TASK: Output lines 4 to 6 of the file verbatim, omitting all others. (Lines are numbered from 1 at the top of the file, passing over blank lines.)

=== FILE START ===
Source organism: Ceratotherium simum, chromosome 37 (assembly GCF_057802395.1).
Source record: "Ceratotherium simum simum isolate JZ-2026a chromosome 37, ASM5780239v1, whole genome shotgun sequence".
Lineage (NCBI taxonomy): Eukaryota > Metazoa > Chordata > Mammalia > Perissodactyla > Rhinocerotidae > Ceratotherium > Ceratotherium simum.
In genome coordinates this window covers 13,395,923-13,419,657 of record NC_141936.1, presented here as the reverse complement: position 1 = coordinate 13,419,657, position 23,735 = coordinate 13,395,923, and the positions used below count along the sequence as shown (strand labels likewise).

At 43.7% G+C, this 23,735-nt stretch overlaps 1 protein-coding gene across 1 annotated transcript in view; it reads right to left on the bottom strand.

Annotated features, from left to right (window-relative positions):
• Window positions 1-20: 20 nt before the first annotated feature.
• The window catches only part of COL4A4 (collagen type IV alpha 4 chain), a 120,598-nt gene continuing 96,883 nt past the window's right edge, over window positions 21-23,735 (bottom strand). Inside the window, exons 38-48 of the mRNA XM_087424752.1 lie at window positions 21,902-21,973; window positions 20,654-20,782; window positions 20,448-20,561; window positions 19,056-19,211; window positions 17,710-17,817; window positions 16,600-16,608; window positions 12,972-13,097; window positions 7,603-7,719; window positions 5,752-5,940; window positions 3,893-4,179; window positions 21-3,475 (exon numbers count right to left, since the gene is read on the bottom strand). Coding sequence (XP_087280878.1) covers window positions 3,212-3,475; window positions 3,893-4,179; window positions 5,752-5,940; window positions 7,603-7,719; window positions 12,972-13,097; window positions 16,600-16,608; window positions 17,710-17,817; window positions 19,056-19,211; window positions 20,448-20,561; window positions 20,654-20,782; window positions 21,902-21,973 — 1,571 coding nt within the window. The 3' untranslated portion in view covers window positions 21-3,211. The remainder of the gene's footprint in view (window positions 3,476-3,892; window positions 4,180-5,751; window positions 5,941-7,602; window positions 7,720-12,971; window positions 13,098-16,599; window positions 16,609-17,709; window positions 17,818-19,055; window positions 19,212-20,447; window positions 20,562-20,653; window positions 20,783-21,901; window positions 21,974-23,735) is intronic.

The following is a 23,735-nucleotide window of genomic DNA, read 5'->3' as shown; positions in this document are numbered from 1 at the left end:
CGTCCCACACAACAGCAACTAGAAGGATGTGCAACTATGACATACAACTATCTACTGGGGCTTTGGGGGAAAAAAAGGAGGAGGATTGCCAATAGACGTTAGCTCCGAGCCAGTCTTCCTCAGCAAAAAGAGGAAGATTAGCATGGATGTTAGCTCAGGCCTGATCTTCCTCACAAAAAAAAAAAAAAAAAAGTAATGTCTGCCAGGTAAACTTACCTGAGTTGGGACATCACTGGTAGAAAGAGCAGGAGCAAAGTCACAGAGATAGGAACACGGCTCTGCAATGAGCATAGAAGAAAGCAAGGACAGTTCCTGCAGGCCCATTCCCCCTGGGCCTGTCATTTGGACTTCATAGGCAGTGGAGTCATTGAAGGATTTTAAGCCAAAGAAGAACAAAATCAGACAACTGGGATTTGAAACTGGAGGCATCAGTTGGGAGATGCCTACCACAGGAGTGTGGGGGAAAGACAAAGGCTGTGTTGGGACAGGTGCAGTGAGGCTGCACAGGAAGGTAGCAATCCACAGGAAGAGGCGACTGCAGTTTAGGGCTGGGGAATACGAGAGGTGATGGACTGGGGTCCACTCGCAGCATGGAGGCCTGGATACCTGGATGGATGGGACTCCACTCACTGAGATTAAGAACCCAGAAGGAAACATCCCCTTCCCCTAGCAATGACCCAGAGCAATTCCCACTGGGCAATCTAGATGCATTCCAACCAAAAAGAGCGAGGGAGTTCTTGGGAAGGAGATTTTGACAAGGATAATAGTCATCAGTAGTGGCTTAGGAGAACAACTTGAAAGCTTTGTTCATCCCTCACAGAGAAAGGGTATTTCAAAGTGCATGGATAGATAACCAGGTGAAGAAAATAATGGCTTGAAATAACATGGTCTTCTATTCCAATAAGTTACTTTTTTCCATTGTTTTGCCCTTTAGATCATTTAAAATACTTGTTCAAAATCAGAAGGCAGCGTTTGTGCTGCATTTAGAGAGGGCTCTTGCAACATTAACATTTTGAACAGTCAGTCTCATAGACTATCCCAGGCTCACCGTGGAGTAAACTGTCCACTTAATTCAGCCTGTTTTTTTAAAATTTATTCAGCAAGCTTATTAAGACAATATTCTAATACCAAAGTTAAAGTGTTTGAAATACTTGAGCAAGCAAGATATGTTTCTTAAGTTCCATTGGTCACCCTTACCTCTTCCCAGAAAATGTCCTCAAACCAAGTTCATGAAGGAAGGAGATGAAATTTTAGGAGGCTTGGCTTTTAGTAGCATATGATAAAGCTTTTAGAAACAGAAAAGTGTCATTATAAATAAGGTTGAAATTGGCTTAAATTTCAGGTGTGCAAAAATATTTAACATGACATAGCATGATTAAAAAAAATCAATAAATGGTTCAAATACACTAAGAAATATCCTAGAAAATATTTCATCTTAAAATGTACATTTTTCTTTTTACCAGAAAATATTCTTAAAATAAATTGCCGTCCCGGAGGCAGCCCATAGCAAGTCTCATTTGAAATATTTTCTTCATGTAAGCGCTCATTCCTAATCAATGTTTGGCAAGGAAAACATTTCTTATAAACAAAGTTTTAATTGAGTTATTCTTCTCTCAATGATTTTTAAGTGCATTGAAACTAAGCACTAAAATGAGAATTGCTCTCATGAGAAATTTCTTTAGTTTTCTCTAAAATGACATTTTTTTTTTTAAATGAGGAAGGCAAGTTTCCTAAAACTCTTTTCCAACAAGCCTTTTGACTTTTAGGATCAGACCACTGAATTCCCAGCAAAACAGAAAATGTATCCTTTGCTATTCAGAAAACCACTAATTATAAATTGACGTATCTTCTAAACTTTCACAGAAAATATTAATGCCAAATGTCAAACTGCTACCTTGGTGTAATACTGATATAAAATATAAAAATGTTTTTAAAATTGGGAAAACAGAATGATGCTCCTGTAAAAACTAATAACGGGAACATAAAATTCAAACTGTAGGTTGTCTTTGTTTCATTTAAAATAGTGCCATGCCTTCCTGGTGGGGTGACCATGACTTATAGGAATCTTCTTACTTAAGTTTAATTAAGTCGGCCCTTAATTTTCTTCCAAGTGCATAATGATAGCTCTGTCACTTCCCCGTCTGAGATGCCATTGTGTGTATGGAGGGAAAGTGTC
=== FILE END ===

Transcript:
In genome coordinates this window covers 13,395,923-13,419,657 of record NC_141936.1, presented here as the reverse complement: position 1 = coordinate 13,419,657, position 23,735 = coordinate 13,395,923, and the positions used below count along the sequence as shown (strand labels likewise).

At 43.7% G+C, this 23,735-nt stretch overlaps 1 protein-coding gene across 1 annotated transcript in view; it reads right to left on the bottom strand.

Annotated features, from left to right (window-relative positions):